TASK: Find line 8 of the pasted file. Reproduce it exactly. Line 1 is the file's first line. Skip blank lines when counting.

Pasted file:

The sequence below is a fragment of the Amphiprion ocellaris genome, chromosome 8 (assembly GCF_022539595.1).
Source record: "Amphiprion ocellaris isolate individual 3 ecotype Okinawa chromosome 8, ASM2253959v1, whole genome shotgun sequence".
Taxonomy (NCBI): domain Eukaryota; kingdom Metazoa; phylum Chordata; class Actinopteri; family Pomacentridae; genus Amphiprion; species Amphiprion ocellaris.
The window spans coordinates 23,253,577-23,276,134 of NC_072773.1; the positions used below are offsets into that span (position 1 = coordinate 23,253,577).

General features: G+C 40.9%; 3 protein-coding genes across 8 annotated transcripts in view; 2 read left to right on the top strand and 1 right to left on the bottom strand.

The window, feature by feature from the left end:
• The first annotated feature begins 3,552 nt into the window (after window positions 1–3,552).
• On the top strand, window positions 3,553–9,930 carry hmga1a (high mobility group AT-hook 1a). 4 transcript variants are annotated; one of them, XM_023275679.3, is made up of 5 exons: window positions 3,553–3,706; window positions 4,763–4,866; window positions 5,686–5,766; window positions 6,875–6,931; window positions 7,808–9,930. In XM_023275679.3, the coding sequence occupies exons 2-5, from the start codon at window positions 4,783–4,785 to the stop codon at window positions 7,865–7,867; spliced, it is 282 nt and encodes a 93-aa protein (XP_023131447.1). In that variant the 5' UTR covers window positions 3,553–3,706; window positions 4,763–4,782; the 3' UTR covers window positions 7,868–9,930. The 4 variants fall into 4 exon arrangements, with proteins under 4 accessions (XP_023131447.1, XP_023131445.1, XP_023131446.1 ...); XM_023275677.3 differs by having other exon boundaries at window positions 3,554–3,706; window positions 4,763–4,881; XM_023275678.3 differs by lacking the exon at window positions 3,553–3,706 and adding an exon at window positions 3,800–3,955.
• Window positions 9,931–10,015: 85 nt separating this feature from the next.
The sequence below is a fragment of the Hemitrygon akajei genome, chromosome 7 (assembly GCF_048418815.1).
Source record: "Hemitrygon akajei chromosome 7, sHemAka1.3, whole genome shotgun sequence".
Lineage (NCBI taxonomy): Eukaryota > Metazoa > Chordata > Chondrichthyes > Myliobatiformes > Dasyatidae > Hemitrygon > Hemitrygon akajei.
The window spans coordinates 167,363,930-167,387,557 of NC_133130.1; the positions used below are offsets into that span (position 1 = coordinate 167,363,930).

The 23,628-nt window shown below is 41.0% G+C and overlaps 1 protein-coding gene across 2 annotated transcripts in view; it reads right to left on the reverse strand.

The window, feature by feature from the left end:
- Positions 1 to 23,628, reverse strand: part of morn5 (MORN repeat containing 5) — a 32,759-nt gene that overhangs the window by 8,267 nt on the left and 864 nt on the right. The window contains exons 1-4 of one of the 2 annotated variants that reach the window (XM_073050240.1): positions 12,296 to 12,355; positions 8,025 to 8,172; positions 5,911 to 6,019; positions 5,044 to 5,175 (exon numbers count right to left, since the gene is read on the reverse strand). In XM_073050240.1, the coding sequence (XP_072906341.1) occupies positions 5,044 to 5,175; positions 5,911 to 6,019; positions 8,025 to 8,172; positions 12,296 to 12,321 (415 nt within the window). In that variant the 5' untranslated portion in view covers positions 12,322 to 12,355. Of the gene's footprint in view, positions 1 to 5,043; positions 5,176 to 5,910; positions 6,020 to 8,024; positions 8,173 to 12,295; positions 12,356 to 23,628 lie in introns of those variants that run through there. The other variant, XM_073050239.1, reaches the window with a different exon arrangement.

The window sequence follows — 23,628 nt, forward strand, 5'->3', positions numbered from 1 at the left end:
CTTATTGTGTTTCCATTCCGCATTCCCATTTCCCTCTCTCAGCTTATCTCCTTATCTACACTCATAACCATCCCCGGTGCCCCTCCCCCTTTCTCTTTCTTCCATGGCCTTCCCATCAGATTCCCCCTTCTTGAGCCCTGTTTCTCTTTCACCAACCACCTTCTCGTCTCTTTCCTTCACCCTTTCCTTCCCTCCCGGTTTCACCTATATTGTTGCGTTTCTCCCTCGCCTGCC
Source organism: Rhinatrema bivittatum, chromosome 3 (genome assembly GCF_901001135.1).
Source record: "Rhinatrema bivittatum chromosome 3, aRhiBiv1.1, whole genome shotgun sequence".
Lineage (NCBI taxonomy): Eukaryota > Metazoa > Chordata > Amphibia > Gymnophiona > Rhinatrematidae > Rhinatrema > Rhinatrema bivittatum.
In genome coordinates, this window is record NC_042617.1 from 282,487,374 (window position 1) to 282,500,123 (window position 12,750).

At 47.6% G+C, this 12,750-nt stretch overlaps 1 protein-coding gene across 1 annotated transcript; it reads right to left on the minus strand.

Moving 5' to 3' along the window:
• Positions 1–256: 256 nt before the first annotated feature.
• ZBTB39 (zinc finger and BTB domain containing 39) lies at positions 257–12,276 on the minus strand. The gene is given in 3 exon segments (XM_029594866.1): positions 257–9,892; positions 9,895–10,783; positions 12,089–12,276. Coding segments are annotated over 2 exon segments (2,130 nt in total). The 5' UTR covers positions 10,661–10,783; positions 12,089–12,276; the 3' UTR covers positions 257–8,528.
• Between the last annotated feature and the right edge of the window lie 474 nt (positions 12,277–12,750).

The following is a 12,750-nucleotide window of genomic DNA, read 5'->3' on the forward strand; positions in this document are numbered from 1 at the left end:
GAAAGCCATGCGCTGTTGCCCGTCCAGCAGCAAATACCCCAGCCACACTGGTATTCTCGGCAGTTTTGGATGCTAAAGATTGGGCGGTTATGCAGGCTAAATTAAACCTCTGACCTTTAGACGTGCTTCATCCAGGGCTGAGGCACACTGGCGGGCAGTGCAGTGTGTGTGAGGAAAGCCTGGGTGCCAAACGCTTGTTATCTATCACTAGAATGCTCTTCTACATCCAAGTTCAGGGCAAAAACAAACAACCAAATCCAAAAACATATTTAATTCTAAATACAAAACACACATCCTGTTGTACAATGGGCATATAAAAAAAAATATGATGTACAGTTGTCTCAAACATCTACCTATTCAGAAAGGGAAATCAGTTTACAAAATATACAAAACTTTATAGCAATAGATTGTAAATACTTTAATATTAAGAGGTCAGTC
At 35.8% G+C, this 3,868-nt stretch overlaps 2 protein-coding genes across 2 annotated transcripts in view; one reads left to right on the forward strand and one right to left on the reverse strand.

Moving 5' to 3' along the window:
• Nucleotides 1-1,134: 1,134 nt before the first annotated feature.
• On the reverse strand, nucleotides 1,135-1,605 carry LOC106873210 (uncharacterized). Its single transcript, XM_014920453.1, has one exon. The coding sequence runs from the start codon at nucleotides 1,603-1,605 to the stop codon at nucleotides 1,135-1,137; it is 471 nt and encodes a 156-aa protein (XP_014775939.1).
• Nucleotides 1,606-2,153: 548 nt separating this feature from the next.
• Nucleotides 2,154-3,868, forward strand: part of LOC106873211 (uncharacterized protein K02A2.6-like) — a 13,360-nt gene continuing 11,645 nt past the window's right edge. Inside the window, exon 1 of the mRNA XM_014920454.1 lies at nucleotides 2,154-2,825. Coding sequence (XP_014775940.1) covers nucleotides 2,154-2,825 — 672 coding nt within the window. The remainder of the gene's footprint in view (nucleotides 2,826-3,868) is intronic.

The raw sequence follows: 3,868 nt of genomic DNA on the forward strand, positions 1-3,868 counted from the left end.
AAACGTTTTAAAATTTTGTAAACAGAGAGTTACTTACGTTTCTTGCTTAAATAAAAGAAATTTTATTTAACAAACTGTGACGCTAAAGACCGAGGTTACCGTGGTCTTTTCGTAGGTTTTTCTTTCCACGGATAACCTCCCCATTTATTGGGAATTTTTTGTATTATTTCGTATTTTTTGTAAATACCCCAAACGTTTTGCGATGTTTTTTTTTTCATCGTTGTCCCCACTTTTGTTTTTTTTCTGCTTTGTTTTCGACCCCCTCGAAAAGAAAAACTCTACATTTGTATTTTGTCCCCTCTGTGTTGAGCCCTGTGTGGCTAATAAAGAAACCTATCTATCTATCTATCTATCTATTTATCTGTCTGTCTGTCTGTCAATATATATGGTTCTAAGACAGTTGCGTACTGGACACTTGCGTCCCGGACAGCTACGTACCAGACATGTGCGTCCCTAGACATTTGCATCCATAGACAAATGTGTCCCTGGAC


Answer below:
• On the top strand, window positions 3,553–9,930 carry hmga1a (high mobility group AT-hook 1a). 4 transcript variants are annotated; one of them, XM_023275679.3, is made up of 5 exons: window positions 3,553–3,706; window positions 4,763–4,866; window positions 5,686–5,766; window positions 6,875–6,931; window positions 7,808–9,930. In XM_023275679.3, the coding sequence occupies exons 2-5, from the start codon at window positions 4,783–4,785 to the stop codon at window positions 7,865–7,867; spliced, it is 282 nt and encodes a 93-aa protein (XP_023131447.1). In that variant the 5' UTR covers window positions 3,553–3,706; window positions 4,763–4,782; the 3' UTR covers window positions 7,868–9,930. The 4 variants fall into 4 exon arrangements, with proteins under 4 accessions (XP_023131447.1, XP_023131445.1, XP_023131446.1 ...); XM_023275677.3 differs by having other exon boundaries at window positions 3,554–3,706; window positions 4,763–4,881; XM_023275678.3 differs by lacking the exon at window positions 3,553–3,706 and adding an exon at window positions 3,800–3,955.